With an uncharacteristic display of political theatricality, Santa Barbara City Councilmember Bendy White — better known for his quiet, wonky reserve — finally jumped into the city’s crowded mayoral fray, bringing to an end many months of will-he-or-won’t-he head-scratching among political insiders.
Only hours after confirming his candidacy, White led the charge for a council resolution to ban further oil and gas development off the coast, to phase out existing oil operations, and to shift to more renewable energy development. This resolution was put forward in response to an executive order signed by President Donald Trump to open up the outer continental shelves to expanded development. Although the City Council has no jurisdiction over oil and gas development, White noted that “it’s a statement we can make that shows our environmental stripes.” He added, “This is Santa Barbara policy here — it cuts across political party lines.”
The threat is less than immediate. The low price of oil has discouraged industry interest, and the next federal offering for offshore oil leases won’t happen for another five years. Offshore fracking, however, is another matter, and the federal government has approved 53 fracking permits in recent years. “What we see with this is the camel’s nose under the tent,” White said during a recent interview. “We want to make sure this doesn’t get a toehold.”
Earlier that same day had White announcing he was “all in” when it came to the mayor’s race. White’s entry brings the total number of candidates to five, three of whom are now sitting on the City Council. The other two are councilmembers Frank Hotchkiss and Cathy Murillo, who respectively define the race’s right-left, Republican-Democrat polarities. Hotchkiss, predictably, cast the sole vote against the oil resolution. In addressing many of the 25 people who spoke in favor, Hotchkiss said, “What many of you had to say is not truthful — passionate but not truthful.” He did not elaborate on what any of those untruths were.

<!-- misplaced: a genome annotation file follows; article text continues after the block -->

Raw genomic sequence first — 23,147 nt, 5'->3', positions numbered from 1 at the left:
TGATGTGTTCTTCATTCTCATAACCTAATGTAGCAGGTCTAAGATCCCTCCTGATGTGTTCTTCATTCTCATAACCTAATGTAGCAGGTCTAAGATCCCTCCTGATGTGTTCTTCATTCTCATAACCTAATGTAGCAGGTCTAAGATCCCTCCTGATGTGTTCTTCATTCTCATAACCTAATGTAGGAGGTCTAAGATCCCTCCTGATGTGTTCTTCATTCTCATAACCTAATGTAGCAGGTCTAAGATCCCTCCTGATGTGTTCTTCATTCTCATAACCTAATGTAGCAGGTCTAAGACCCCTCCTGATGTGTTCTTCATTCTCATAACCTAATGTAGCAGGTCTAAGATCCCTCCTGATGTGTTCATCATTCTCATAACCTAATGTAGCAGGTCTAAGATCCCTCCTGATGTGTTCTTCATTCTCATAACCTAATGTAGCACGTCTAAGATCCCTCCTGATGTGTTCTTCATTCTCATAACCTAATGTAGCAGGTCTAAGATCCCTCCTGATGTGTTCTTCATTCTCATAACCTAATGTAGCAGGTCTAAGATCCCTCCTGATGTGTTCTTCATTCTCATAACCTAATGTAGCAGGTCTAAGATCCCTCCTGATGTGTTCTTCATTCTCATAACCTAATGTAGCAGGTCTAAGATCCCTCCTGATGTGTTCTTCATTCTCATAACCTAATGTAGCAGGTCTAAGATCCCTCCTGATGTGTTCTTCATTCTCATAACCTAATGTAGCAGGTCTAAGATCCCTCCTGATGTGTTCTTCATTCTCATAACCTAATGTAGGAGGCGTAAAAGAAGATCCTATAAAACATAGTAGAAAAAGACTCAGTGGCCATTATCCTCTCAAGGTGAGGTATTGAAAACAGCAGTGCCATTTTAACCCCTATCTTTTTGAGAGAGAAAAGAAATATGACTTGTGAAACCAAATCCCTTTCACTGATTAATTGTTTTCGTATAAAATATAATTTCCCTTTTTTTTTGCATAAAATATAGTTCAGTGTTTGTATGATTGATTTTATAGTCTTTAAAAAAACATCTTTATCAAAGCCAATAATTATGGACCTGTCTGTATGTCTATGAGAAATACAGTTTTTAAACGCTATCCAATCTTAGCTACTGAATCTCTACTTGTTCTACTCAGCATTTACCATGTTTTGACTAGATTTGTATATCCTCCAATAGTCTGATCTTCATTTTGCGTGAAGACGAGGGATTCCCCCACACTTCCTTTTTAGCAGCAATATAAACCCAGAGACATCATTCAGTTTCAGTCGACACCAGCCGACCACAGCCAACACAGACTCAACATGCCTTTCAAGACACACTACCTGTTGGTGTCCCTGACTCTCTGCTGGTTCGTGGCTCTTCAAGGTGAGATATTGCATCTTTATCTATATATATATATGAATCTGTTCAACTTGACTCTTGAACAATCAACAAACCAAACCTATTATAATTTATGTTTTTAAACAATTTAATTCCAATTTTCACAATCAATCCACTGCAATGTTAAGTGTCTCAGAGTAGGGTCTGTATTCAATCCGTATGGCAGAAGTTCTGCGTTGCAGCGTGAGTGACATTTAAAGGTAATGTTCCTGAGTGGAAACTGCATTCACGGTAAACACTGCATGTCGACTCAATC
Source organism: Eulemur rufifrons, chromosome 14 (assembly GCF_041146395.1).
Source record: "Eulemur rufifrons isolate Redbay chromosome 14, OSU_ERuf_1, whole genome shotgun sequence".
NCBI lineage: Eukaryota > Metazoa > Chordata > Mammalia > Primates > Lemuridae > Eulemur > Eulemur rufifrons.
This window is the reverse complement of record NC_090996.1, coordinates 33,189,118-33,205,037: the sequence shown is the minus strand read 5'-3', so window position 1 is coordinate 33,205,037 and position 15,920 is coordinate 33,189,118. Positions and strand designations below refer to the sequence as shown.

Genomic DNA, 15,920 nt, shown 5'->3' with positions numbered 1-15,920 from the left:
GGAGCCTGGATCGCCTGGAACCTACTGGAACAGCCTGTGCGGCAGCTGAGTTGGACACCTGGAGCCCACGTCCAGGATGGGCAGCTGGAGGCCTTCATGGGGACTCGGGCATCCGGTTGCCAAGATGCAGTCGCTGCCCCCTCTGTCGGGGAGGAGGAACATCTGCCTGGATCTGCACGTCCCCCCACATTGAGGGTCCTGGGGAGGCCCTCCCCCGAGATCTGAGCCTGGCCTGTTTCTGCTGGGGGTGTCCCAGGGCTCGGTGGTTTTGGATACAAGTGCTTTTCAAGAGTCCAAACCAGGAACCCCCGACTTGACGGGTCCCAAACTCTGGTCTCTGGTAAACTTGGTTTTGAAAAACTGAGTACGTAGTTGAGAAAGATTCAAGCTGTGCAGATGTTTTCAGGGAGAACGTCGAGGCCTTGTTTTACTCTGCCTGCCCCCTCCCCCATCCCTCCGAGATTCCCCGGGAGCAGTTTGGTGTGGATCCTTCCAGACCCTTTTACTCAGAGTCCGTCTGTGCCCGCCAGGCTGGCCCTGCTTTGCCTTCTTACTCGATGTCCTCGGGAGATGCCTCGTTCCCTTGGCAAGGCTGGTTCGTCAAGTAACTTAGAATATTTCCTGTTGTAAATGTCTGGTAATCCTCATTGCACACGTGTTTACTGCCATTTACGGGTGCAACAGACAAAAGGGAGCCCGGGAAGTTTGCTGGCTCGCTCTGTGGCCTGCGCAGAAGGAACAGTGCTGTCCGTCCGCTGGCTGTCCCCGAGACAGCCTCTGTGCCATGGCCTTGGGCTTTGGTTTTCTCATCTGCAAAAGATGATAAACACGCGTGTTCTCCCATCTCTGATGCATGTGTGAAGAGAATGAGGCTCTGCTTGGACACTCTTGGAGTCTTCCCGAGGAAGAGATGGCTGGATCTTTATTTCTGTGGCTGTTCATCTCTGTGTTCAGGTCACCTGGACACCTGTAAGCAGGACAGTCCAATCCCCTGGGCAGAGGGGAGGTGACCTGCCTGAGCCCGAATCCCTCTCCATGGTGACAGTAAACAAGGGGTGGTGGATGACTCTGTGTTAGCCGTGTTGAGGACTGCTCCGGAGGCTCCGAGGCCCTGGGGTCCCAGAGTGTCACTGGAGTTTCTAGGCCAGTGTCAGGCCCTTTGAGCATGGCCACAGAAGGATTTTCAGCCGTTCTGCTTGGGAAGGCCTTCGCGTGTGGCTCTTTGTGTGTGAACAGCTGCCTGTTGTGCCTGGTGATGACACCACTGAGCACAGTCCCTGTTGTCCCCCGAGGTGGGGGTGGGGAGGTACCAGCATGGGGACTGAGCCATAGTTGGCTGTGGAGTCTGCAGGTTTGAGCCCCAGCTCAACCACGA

Also running for mayor is former mayor Hal Conklin and political newcomer Angel Martinez, former CEO of Deckers Brands. White, now 70, acknowledged he took his time making up his mind, joking he had plotted out his “cliché retirement,” even down to the Winnebago. “Is a marathon runner lazy because he’s running slow?” he asked.
During his two terms on the council, White has assiduously held down the moderate middle, becoming a master of minutiae and aggressively playing the swing vote. “I don’t see any other candidates who can deliver what I can in terms of teamwork and team building,” he said. A land-use agent by trade, White has been a continuous presence at City Hall for the past 32 years, chairing the Water Commission during the height of the last drought, serving on the Planning Commission, and then, most recently, serving two terms on the council. There he has allied himself closely with Mayor Helene Schneider and more recently with council newcomer Jason Dominguez.
White has been a certified infrastructure freak long before it was considered politically sexy, waxing rhapsodic at times about accelerated rates of pipe replacement. White figures that his understanding of City Hall’s deep structure will prove invaluable next year when all councilmembers will represent geographically distinct districts. Beyond that, White’s the only mayoral candidate to be born in Santa Barbara. In fact, his family goes back in town nearly 150 years. “Our determination over generations to stay here has been an act of will, an act of purpose,” he said.
To the extent other candidates run as agents of change, White hopes to win over voters with his experience and knowledge. As the debate heats up over high-density housing projects springing up across town, White points with pride to getting “story poles” installed at project sites during design review. These poles, he said, give the public a much clearer picture of the mass and scale of what’s being proposed. “It’s a little thing, but a huge thing,“ he said. He should know. White, after all, helped craft the language and the political compromise needed to get the experimental program passed. He also has championed subsequent efforts to rein in the program as controversy has mounted.
In 2013, White was the highest vote-getter among all council candidates in a citywide race, beating out Hotchkiss by 2,300 votes. He quietly bristles at the suggestion that he’s too nice for politics. “I have a flinty side that has to be acknowledged,” he said. As for those who question whether he has the “fire in the belly” to make a successful mayoral bid, White noted, “It’s more like a sustained glow.”